Indiana to exempt software as a service from sales tax

Indiana to exempt software as a service from sales tax

There’s long been confusion surrounding the taxability of sales of Software as a Service (SaaS) in Indiana. Clarity is on the way thanks to Senate Bill 257.

In 2016, the Indiana Department of Revenue published an information bulletin that addressed the taxability of SaaS, Infrastructure as a Service (IaaS), and Platform as a Service (PaaS). It was helpful, but the statement, “Depending on the factors of the transaction and arrangement, SaaS may or may not be subject to tax,” left many businesses at a loss.

Under SB 257, remotely accessed prewritten computer software is now clearly exempt as of July 1, 2018. The exemption is set to expire July 1, 2024.

According to the measure, a person that sells, rents, leases, or licenses for consideration the right to use prewritten computer software delivered electronically is a retail merchant making a retail transaction.

However, “a transaction in which an end user purchases, rents, leases, or licenses the right to remotely access prewritten computer software over the internet, over private or public networks, or through wireless media: 1) is not considered to be a transaction in which prewritten computer software is delivered electronically; and 2) does not constitute a retail transaction.” In other words, such sales (rentals, leases, etc.) are exempt.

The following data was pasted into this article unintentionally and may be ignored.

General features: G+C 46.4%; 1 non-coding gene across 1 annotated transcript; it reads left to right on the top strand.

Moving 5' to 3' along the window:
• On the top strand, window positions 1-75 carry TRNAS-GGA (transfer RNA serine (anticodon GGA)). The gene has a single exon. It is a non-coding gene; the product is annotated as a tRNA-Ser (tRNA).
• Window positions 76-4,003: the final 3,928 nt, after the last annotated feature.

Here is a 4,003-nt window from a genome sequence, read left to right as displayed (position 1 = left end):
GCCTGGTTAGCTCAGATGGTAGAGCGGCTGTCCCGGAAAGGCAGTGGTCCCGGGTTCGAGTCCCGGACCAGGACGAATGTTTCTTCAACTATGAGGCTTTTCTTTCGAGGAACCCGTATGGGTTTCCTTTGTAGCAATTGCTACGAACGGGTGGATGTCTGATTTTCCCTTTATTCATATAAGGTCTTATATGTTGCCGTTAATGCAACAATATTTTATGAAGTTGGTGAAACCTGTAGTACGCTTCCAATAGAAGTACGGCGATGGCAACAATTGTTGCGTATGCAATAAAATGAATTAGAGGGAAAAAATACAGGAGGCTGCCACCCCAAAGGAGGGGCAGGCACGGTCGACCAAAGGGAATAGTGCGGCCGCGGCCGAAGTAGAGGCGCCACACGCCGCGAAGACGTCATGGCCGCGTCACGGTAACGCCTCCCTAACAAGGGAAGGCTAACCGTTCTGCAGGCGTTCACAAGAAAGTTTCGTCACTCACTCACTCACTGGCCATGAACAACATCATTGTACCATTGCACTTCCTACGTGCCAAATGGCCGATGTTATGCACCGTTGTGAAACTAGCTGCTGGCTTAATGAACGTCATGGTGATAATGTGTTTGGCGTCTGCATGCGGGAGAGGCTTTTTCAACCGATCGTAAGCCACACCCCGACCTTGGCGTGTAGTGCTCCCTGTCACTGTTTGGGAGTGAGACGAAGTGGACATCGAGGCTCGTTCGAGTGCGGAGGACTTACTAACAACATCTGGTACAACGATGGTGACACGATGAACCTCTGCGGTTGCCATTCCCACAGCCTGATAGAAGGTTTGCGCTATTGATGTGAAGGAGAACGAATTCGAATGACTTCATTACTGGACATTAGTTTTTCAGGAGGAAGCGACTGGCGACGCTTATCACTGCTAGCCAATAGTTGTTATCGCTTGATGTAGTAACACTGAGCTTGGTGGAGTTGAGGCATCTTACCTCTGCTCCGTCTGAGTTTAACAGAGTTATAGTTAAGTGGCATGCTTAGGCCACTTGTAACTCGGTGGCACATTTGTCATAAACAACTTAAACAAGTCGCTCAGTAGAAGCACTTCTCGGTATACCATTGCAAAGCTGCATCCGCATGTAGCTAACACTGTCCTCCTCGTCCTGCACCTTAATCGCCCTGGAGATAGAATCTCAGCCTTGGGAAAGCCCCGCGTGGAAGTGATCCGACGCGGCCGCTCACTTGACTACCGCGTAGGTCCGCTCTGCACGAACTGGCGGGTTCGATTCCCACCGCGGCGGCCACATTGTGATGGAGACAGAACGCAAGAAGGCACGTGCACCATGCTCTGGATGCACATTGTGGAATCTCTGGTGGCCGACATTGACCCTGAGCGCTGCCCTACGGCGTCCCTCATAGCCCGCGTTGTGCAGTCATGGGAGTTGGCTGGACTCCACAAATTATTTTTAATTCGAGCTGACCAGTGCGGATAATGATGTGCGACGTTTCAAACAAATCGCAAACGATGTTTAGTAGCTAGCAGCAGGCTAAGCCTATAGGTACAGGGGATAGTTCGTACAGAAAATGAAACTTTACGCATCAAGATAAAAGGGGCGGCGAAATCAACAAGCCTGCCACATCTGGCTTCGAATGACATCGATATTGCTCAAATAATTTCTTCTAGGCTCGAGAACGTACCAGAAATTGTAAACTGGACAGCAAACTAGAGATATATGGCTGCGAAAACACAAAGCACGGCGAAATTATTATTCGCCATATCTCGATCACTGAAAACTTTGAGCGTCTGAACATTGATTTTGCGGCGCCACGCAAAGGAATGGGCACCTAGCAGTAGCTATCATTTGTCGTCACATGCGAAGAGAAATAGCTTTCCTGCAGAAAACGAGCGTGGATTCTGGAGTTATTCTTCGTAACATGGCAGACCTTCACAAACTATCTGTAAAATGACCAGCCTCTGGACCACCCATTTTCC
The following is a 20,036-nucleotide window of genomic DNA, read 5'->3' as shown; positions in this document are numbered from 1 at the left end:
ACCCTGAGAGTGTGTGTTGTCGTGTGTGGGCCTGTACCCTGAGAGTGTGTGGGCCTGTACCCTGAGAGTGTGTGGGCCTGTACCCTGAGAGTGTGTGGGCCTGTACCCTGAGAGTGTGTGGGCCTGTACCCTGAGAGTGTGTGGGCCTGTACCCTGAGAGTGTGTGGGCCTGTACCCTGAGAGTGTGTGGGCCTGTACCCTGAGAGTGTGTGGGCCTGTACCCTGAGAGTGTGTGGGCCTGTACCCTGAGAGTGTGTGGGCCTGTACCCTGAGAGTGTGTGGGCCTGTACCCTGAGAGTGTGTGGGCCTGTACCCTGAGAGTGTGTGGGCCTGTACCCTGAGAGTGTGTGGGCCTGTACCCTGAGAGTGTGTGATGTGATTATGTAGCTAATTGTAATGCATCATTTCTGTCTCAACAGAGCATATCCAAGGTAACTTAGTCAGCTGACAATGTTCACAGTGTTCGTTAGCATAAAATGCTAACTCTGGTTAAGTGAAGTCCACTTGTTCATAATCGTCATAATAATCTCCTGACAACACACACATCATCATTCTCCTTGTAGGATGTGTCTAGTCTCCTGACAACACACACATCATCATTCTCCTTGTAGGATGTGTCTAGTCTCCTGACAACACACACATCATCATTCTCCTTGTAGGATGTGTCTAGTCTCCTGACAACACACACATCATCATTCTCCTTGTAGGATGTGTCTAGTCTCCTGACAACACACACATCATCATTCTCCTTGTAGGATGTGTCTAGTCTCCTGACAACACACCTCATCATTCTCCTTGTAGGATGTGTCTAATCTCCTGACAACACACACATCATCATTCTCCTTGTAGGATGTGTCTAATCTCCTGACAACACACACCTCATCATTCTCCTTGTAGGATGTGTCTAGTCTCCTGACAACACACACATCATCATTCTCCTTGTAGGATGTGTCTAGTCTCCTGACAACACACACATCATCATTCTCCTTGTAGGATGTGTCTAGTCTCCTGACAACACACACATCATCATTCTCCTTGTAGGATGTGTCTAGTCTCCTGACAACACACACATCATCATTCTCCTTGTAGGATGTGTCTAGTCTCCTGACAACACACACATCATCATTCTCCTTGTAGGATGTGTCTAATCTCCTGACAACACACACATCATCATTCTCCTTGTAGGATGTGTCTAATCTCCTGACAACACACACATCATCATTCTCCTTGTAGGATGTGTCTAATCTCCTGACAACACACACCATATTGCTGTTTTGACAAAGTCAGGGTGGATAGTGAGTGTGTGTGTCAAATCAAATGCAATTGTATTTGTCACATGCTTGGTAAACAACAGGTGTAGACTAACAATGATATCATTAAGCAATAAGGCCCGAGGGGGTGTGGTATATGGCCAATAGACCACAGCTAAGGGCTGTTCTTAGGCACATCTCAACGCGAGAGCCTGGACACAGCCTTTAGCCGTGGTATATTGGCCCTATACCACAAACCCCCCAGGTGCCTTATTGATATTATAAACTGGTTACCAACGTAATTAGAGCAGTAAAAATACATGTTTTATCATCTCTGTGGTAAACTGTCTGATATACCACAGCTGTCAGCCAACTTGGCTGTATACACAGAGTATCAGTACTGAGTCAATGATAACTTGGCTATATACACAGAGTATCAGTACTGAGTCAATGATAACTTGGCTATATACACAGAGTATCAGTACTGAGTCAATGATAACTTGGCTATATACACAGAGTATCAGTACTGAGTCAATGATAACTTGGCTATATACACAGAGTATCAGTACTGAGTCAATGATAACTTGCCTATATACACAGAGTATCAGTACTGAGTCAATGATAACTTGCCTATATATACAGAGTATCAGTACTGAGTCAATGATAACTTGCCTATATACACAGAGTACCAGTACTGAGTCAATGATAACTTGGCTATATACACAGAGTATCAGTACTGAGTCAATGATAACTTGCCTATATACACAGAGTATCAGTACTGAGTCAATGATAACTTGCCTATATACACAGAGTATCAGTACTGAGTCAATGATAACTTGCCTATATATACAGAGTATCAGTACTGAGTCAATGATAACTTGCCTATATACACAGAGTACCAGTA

Governor Eric Holcomb approves, saying the legislation “will help make Indiana a leader in supporting the tech community by exempting all software as a service from Indiana’s sales tax. It’s a simple move that will make a big difference.” He also noted that Indiana will be “one of only four states to exempt software as a service in state statute.” In many states, the taxability of SaaS and similar services is determined by the Department of Revenue.

The Indiana Chamber of Commerce, which lobbied for the exemption, said it “is important not just for tech companies, but for those who do business with them.” They say the state will “reap very real economic benefits” from the change. However, it’s also expected to reduce sales tax revenue by $5.7 million to $13.4 million during the 2019 fiscal year.

Learn more about software and sales at the Avalara Resource Center.

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